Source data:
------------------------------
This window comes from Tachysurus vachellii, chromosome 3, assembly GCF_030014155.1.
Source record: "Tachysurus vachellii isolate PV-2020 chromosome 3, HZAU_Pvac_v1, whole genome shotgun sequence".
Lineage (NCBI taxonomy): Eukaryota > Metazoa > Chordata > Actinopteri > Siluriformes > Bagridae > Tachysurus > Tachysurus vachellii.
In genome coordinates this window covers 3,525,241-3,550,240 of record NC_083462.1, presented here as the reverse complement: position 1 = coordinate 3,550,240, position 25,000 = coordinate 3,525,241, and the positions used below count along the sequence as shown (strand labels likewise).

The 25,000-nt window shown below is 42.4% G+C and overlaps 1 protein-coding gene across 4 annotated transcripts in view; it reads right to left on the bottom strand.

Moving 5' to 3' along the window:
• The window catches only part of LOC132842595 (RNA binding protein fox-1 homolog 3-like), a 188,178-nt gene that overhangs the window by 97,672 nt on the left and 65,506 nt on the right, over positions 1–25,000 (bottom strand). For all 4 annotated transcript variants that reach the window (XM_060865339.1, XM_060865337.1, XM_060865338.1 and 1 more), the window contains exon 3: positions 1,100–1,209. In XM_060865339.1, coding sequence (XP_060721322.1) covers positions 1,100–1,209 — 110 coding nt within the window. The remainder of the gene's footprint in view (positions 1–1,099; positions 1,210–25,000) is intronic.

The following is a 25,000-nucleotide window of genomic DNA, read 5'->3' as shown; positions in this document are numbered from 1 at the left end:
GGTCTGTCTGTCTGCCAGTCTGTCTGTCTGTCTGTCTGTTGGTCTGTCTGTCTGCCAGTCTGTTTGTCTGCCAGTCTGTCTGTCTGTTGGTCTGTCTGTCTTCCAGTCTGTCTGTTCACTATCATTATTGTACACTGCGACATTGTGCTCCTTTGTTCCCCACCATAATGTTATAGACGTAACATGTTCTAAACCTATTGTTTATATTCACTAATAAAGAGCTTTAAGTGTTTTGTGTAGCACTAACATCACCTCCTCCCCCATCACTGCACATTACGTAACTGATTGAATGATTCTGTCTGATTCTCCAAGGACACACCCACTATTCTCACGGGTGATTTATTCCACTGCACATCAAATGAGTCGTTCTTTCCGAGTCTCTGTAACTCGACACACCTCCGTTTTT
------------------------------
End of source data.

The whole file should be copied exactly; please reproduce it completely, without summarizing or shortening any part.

This window comes from Tachysurus vachellii, chromosome 3, assembly GCF_030014155.1.
Source record: "Tachysurus vachellii isolate PV-2020 chromosome 3, HZAU_Pvac_v1, whole genome shotgun sequence".
Lineage (NCBI taxonomy): Eukaryota > Metazoa > Chordata > Actinopteri > Siluriformes > Bagridae > Tachysurus > Tachysurus vachellii.
In genome coordinates this window covers 3,525,241-3,550,240 of record NC_083462.1, presented here as the reverse complement: position 1 = coordinate 3,550,240, position 25,000 = coordinate 3,525,241, and the positions used below count along the sequence as shown (strand labels likewise).

The 25,000-nt window shown below is 42.4% G+C and overlaps 1 protein-coding gene across 4 annotated transcripts in view; it reads right to left on the bottom strand.

Moving 5' to 3' along the window:
• The window catches only part of LOC132842595 (RNA binding protein fox-1 homolog 3-like), a 188,178-nt gene that overhangs the window by 97,672 nt on the left and 65,506 nt on the right, over positions 1–25,000 (bottom strand). For all 4 annotated transcript variants that reach the window (XM_060865339.1, XM_060865337.1, XM_060865338.1 and 1 more), the window contains exon 3: positions 1,100–1,209. In XM_060865339.1, coding sequence (XP_060721322.1) covers positions 1,100–1,209 — 110 coding nt within the window. The remainder of the gene's footprint in view (positions 1–1,099; positions 1,210–25,000) is intronic.

The following is a 25,000-nucleotide window of genomic DNA, read 5'->3' as shown; positions in this document are numbered from 1 at the left end:
GGTCTGTCTGTCTGCCAGTCTGTCTGTCTGTCTGTCTGTTGGTCTGTCTGTCTGCCAGTCTGTTTGTCTGCCAGTCTGTCTGTCTGTTGGTCTGTCTGTCTTCCAGTCTGTCTGTTCACTATCATTATTGTACACTGCGACATTGTGCTCCTTTGTTCCCCACCATAATGTTATAGACGTAACATGTTCTAAACCTATTGTTTATATTCACTAATAAAGAGCTTTAAGTGTTTTGTGTAGCACTAACATCACCTCCTCCCCCATCACTGCACATTACGTAACTGATTGAATGATTCTGTCTGATTCTCCAAGGACACACCCACTATTCTCACGGGTGATTTATTCCACTGCACATCAAATGAGTCGTTCTTTCCGAGTCTCTGTAACTCGACACACCTCCGTTTTT